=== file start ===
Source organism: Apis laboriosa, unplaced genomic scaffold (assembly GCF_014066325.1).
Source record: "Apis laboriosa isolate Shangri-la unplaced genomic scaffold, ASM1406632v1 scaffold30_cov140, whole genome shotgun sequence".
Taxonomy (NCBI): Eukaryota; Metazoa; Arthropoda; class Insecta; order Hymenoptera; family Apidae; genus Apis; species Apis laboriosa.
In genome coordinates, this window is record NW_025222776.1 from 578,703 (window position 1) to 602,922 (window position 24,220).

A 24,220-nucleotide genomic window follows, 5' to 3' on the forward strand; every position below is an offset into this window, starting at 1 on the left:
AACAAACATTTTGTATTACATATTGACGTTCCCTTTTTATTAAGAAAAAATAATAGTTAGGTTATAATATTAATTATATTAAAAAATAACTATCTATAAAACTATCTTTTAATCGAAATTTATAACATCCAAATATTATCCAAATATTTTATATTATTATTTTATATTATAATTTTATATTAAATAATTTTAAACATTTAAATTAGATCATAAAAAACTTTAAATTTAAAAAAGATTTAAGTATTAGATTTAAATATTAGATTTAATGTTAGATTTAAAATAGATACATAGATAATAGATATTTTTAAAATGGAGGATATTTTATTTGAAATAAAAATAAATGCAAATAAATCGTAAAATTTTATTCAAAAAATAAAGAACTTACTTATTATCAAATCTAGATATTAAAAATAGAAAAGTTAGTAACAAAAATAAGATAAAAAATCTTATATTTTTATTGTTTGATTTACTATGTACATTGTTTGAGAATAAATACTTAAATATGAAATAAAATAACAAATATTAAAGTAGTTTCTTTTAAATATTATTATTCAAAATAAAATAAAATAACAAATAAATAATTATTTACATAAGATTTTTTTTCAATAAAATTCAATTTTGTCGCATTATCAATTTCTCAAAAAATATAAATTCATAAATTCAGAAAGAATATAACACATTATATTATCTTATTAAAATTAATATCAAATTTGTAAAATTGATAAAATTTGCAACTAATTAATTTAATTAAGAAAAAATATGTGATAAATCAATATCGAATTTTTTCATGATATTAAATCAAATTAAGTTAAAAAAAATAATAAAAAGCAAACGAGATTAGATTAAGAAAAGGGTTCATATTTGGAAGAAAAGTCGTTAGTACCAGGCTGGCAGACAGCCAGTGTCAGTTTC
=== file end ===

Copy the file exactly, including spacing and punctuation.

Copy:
Source organism: Apis laboriosa, unplaced genomic scaffold (assembly GCF_014066325.1).
Source record: "Apis laboriosa isolate Shangri-la unplaced genomic scaffold, ASM1406632v1 scaffold30_cov140, whole genome shotgun sequence".
Taxonomy (NCBI): Eukaryota; Metazoa; Arthropoda; class Insecta; order Hymenoptera; family Apidae; genus Apis; species Apis laboriosa.
In genome coordinates, this window is record NW_025222776.1 from 578,703 (window position 1) to 602,922 (window position 24,220).

A 24,220-nucleotide genomic window follows, 5' to 3' on the forward strand; every position below is an offset into this window, starting at 1 on the left:
AACAAACATTTTGTATTACATATTGACGTTCCCTTTTTATTAAGAAAAAATAATAGTTAGGTTATAATATTAATTATATTAAAAAATAACTATCTATAAAACTATCTTTTAATCGAAATTTATAACATCCAAATATTATCCAAATATTTTATATTATTATTTTATATTATAATTTTATATTAAATAATTTTAAACATTTAAATTAGATCATAAAAAACTTTAAATTTAAAAAAGATTTAAGTATTAGATTTAAATATTAGATTTAATGTTAGATTTAAAATAGATACATAGATAATAGATATTTTTAAAATGGAGGATATTTTATTTGAAATAAAAATAAATGCAAATAAATCGTAAAATTTTATTCAAAAAATAAAGAACTTACTTATTATCAAATCTAGATATTAAAAATAGAAAAGTTAGTAACAAAAATAAGATAAAAAATCTTATATTTTTATTGTTTGATTTACTATGTACATTGTTTGAGAATAAATACTTAAATATGAAATAAAATAACAAATATTAAAGTAGTTTCTTTTAAATATTATTATTCAAAATAAAATAAAATAACAAATAAATAATTATTTACATAAGATTTTTTTTCAATAAAATTCAATTTTGTCGCATTATCAATTTCTCAAAAAATATAAATTCATAAATTCAGAAAGAATATAACACATTATATTATCTTATTAAAATTAATATCAAATTTGTAAAATTGATAAAATTTGCAACTAATTAATTTAATTAAGAAAAAATATGTGATAAATCAATATCGAATTTTTTCATGATATTAAATCAAATTAAGTTAAAAAAAATAATAAAAAGCAAACGAGATTAGATTAAGAAAAGGGTTCATATTTGGAAGAAAAGTCGTTAGTACCAGGCTGGCAGACAGCCAGTGTCAGTTTC